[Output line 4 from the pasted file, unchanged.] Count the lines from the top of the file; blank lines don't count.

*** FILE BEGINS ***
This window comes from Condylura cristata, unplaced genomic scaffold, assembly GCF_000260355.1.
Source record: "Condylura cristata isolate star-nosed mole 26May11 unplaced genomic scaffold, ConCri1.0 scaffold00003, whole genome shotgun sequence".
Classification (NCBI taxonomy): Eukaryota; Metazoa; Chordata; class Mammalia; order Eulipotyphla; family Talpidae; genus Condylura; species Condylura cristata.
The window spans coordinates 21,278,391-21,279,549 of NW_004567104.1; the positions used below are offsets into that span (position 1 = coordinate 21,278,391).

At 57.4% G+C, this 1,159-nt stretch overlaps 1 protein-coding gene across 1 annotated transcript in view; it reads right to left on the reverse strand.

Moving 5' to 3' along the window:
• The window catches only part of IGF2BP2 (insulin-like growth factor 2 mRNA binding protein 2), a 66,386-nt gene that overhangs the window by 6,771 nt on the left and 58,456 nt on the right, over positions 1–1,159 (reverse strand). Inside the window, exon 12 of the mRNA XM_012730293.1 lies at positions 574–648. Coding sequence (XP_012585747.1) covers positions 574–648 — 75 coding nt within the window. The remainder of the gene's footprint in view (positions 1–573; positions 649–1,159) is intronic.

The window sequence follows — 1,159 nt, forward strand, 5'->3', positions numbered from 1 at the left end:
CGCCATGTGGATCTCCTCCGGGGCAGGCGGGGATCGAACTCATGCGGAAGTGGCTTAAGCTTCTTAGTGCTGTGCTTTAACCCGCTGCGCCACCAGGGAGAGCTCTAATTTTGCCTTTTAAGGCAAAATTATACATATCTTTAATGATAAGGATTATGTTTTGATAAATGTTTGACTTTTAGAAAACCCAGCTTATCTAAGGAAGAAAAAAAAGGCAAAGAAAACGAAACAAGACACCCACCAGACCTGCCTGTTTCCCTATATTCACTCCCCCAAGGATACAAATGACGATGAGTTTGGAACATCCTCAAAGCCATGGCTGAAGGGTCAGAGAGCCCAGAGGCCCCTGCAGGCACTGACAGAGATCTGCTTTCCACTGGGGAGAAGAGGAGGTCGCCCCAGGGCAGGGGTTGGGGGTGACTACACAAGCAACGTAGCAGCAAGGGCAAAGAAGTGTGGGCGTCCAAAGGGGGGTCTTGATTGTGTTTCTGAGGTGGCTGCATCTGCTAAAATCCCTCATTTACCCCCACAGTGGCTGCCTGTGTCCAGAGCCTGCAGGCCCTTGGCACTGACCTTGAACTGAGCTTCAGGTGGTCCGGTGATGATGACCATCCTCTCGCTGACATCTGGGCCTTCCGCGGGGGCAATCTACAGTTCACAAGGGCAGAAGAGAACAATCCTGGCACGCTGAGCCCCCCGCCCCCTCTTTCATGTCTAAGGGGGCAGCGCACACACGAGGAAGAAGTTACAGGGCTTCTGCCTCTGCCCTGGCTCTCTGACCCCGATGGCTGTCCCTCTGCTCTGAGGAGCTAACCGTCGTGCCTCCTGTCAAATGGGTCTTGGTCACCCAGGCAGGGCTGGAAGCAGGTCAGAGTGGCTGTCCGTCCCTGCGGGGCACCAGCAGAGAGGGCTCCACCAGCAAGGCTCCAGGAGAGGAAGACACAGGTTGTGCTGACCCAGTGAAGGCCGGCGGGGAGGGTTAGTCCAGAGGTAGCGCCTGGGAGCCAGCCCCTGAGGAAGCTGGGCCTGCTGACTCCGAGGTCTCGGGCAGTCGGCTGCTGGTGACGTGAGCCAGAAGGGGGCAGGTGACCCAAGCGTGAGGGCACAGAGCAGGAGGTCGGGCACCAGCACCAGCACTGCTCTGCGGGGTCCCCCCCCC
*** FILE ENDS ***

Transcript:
The window spans coordinates 21,278,391-21,279,549 of NW_004567104.1; the positions used below are offsets into that span (position 1 = coordinate 21,278,391).